Rosewood is the most trafficked wildlife commodity per weight in the world. It comes from trees of the genus Dalbergia, and has long been prized for its texture, durability, and rich red colour. The massive Chinese demand drives the illegal trade in rosewood and many species are now critically endangered. Even though the recent crackdown on wildlife trade in China put an end to the trade in ivory, the rosewood trade in the country is thriving in plain sight.
Freshly cut rosewood logs bleeding blood-red sap.
In China, rosewood has been used for centuries to make luxury furniture. Chinese rosewood carving is an art form in its own right, part of the nation’s cultural heritage. The demand, however, has decimated the native Chinese species of Dalbergia, as well as those in the neighbouring South East Asian countries such as Cambodia, Laos and Myanmar. Traffickers have since switched to more remote species, such as the rosewoods of Madagascar.
Madagascar is home to 47 endemic species of Dalbergia. In 2013, all Malagasy Dalbergia species were listed in CITES Appendix II.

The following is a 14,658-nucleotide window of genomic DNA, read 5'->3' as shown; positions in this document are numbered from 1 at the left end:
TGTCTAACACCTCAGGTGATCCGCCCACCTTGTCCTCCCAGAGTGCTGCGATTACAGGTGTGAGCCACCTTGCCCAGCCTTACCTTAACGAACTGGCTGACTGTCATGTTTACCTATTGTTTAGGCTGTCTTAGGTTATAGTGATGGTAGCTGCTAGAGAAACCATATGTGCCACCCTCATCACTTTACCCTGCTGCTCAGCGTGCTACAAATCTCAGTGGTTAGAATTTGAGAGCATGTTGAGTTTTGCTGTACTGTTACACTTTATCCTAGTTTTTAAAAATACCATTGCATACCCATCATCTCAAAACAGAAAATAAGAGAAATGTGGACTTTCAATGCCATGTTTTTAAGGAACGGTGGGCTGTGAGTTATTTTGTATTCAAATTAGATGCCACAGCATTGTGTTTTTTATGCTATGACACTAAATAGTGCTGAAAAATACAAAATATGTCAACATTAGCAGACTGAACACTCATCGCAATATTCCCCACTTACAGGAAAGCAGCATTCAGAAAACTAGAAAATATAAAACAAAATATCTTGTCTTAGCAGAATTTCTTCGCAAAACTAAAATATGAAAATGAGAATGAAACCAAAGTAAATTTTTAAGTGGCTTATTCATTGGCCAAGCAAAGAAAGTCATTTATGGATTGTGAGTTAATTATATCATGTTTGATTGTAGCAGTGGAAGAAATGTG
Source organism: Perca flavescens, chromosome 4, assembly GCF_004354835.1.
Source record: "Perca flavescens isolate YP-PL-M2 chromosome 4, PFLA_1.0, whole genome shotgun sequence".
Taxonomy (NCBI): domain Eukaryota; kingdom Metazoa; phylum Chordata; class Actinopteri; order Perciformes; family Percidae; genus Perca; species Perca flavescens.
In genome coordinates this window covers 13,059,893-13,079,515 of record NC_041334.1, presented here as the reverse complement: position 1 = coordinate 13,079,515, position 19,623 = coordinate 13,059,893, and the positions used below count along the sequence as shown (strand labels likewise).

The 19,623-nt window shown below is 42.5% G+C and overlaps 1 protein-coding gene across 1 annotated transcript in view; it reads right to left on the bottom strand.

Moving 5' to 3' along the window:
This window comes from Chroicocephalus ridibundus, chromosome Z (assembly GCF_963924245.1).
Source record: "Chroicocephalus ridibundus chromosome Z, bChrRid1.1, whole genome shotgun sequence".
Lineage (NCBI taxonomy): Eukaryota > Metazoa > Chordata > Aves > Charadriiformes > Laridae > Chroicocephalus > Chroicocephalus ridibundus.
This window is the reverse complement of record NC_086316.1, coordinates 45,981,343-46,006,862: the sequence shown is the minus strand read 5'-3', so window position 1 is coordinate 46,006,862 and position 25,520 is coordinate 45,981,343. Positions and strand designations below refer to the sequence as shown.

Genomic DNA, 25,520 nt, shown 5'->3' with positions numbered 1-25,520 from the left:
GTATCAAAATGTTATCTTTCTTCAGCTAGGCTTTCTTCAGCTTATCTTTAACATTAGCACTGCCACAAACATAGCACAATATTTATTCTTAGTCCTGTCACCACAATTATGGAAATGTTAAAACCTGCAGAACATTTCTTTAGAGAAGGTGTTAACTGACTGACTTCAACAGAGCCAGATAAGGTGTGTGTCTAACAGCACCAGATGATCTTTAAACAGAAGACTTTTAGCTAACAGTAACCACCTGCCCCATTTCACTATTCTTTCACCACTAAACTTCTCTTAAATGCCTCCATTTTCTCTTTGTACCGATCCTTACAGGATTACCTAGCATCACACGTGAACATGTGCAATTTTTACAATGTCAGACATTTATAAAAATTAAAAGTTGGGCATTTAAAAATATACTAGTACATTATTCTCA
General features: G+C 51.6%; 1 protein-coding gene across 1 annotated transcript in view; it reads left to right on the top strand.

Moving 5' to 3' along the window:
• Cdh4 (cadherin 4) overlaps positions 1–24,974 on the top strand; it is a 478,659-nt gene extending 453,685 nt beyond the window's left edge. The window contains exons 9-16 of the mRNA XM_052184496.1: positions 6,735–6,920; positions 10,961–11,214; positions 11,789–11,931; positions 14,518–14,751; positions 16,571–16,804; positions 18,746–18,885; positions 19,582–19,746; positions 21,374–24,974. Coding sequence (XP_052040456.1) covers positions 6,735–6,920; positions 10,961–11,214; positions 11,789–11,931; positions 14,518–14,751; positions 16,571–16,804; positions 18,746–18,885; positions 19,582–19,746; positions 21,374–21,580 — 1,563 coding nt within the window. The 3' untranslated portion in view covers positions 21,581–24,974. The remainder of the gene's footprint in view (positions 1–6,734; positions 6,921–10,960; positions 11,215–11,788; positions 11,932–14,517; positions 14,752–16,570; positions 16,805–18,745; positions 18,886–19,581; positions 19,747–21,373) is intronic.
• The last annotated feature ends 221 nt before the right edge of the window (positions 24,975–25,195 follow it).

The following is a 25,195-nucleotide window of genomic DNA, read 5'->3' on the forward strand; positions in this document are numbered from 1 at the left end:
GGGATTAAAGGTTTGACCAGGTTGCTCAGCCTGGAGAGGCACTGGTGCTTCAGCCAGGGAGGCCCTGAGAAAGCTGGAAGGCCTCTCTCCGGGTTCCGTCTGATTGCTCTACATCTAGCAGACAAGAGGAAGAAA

The highly lucrative illegal rosewood trade, estimated at to be worth around a quarter of a billion dollars per year, is controlled by Madagascar’s politicians and big businessmen. They launder illegally-cut rosewood as pre-CITES stock or as trees felled by storms, allowing the logging of Madagascar’s forests to continue.
According to the World Bank, three quarters of Madagascar's population of over 25 million live below the poverty line, surviving on less than 1.9 US dollars a day and nearly half of the children under the age of 5 are malnourished.
A village in Madagascar. The country has unique biodiversity and plentiful natural resources but the majority of the people live in poverty.
All of the Malagasy rosewood is destined for the Chinese market, often shipped through East African ports, such as Mombasa in Kenya.